Visit a local elementary school

Time of Year

Any time of year


Elementary students look up to high school students; there’s no better way to capitalize on this hero worship than by having SADD students serve as mentors to younger kids!


For high school SADD students to provide elementary students with information, skills, encouragement, and support

DON’T CONFRONT YOUR FRIEND'S PARTNER about his or her abuse unless your friend agrees it would be helpful. If the partner is violent, you could be in danger and that danger could be worse for your friend.

IT’S GOOD TO SUPPORT A FRIEND. Help your friend become informed, but don't try to carry the load alone!

Above all, remember: anyone can end up in trouble, even you!

Helping a Friend Who Is Abusive

OFFER TO GO with your friend to a counselor for help. He/she can't solve the problem alone.

HELP YOUR FRIEND take responsibility for this behavior by naming abuse when you see it or hear it. Tell your friend that blaming drinking, drugs, or a partner for abusive behavior is an not an excuse.

TELL YOUR FRIEND that violent behavior is wrong and that assault is a crime!

LISTEN AND BE PATIENT. It's hard for anyone to admit he/she has a problem.

TELL YOUR FRIEND THE FACTS about abuse and violence. Let your friend know that failing to get help could cost him or her to lose that partner.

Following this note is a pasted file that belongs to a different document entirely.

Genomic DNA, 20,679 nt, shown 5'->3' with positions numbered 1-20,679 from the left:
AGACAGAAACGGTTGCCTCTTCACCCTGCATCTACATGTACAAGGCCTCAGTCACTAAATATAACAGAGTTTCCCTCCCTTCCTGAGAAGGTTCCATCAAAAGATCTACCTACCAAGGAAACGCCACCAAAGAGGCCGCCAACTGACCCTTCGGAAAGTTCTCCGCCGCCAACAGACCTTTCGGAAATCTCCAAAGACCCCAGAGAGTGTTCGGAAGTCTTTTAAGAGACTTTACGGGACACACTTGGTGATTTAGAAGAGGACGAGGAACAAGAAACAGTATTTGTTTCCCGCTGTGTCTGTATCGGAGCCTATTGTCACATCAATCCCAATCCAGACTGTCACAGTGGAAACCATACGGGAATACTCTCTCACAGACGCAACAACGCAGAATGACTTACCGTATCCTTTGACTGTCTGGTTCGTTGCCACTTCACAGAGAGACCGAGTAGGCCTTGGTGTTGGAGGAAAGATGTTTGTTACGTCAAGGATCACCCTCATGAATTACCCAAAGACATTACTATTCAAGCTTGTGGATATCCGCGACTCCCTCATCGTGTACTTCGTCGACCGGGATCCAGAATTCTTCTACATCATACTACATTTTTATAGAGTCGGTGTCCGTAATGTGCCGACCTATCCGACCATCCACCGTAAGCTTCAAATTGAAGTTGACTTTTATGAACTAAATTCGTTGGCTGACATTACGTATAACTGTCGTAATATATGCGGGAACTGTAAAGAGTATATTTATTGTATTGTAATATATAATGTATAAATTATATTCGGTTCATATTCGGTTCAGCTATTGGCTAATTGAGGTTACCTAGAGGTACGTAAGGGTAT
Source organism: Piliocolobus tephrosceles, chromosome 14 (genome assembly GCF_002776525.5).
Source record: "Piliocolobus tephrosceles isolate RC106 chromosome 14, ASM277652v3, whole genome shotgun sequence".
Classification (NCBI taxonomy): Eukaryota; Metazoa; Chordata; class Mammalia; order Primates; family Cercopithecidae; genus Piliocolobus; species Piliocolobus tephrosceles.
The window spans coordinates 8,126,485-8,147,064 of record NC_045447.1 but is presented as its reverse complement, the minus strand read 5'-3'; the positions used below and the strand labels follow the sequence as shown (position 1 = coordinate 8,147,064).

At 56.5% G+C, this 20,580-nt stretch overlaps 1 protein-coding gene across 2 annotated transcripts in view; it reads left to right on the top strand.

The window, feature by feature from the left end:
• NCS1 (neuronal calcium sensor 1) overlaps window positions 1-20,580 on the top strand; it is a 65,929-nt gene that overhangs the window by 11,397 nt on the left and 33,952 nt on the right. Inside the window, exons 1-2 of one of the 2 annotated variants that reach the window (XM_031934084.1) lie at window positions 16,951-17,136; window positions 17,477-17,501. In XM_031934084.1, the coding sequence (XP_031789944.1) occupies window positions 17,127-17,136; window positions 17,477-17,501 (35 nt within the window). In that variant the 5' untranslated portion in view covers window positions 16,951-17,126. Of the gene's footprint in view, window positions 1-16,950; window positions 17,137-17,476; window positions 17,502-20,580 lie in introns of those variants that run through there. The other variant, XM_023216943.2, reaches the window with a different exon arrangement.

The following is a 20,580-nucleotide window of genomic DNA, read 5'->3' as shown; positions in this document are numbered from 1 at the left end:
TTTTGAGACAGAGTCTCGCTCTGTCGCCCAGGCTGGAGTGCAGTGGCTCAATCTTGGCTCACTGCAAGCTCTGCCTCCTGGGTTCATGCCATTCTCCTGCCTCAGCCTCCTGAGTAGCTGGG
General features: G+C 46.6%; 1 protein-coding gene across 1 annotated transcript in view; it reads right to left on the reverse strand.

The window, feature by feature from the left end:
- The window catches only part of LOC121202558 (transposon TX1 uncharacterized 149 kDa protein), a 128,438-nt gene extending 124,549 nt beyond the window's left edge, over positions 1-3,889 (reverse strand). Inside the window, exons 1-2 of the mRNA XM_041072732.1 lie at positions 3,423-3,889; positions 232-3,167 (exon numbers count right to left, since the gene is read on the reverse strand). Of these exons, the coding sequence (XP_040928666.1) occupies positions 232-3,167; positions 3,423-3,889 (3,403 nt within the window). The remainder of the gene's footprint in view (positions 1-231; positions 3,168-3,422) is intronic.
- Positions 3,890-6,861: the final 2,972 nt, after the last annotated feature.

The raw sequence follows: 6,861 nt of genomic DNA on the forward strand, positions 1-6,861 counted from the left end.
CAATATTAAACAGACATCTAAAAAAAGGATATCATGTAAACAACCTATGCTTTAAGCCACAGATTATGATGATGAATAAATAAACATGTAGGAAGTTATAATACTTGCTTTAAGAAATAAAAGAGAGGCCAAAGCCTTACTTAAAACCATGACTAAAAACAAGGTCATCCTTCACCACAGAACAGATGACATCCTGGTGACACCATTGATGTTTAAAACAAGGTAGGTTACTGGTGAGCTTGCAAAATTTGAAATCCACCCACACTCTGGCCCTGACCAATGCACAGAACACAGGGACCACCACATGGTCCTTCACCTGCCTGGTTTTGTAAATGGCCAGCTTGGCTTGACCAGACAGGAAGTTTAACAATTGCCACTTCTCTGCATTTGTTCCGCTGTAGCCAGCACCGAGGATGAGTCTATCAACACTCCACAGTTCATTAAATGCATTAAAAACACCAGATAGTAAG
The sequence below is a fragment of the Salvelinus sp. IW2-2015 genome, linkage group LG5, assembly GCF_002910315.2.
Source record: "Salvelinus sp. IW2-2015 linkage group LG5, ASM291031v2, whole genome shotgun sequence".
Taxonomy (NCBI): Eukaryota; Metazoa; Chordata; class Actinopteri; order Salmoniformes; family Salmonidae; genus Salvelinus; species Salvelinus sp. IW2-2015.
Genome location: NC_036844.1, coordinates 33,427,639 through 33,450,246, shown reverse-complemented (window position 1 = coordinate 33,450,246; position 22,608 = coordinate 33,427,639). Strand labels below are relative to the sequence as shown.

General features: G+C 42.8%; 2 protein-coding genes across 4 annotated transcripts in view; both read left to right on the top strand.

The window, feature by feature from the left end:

TELL YOUR FRIEND that abuse is learned behavior that can
be changed.

Elementary school kids can’t wait to be older. They will probably pay more attention to high school students than to their own teachers! That’s why it’s such a great idea for high school SADD students to visit elementary schools and discuss the facts about violence, tobacco, drugs, and alcohol and the harm they can cause.

When working with younger students, keep in mind that a good presentation will incorporate visuals, music, and opportunities for interaction. Also remember that the messages delivered and the materials used should be age-appropriate.

Here are some specific activity ideas.

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